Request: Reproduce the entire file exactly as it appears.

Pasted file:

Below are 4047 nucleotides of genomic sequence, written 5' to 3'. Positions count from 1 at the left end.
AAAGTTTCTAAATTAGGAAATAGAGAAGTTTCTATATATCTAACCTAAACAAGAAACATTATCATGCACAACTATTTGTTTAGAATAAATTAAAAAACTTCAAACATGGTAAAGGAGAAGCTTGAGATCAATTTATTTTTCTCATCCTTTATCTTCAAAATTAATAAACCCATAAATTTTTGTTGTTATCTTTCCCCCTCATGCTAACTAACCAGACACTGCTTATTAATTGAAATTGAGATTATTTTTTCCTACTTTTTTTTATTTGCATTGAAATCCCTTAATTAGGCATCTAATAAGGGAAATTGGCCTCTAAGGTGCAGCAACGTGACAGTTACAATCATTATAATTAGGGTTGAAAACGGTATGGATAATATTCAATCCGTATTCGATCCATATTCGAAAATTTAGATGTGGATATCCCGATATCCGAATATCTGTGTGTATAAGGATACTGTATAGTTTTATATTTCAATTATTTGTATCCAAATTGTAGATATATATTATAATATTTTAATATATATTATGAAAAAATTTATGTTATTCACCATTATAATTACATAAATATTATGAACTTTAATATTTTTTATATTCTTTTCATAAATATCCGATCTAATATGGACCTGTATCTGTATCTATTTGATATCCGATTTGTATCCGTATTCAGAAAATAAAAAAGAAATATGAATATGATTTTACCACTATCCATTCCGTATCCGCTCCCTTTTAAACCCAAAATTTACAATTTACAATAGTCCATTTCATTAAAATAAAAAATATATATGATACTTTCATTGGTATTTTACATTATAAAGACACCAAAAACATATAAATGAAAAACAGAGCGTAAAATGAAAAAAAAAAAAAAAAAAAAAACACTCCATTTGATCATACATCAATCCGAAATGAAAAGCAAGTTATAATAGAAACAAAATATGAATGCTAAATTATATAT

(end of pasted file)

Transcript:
Below are 4047 nucleotides of genomic sequence, written 5' to 3'. Positions count from 1 at the left end.
AAAGTTTCTAAATTAGGAAATAGAGAAGTTTCTATATATCTAACCTAAACAAGAAACATTATCATGCACAACTATTTGTTTAGAATAAATTAAAAAACTTCAAACATGGTAAAGGAGAAGCTTGAGATCAATTTATTTTTCTCATCCTTTATCTTCAAAATTAATAAACCCATAAATTTTTGTTGTTATCTTTCCCCCTCATGCTAACTAACCAGACACTGCTTATTAATTGAAATTGAGATTATTTTTTCCTACTTTTTTTTATTTGCATTGAAATCCCTTAATTAGGCATCTAATAAGGGAAATTGGCCTCTAAGGTGCAGCAACGTGACAGTTACAATCATTATAATTAGGGTTGAAAACGGTATGGATAATATTCAATCCGTATTCGATCCATATTCGAAAATTTAGATGTGGATATCCCGATATCCGAATATCTGTGTGTATAAGGATACTGTATAGTTTTATATTTCAATTATTTGTATCCAAATTGTAGATATATATTATAATATTTTAATATATATTATGAAAAAATTTATGTTATTCACCATTATAATTACATAAATATTATGAACTTTAATATTTTTTATATTCTTTTCATAAATATCCGATCTAATATGGACCTGTATCTGTATCTATTTGATATCCGATTTGTATCCGTATTCAGAAAATAAAAAAGAAATATGAATATGATTTTACCACTATCCATTCCGTATCCGCTCCCTTTTAAACCCAAAATTTACAATTTACAATAGTCCATTTCATTAAAATAAAAAATATATATGATACTTTCATTGGTATTTTACATTATAAAGACACCAAAAACATATAAATGAAAAACAGAGCGTAAAATGAAAAAAAAAAAAAAAAAAAAAACACTCCATTTGATCATACATCAATCCGAAATGAAAAGCAAGTTATAATAGAAACAAAATATGAATGCTAAATTATATAT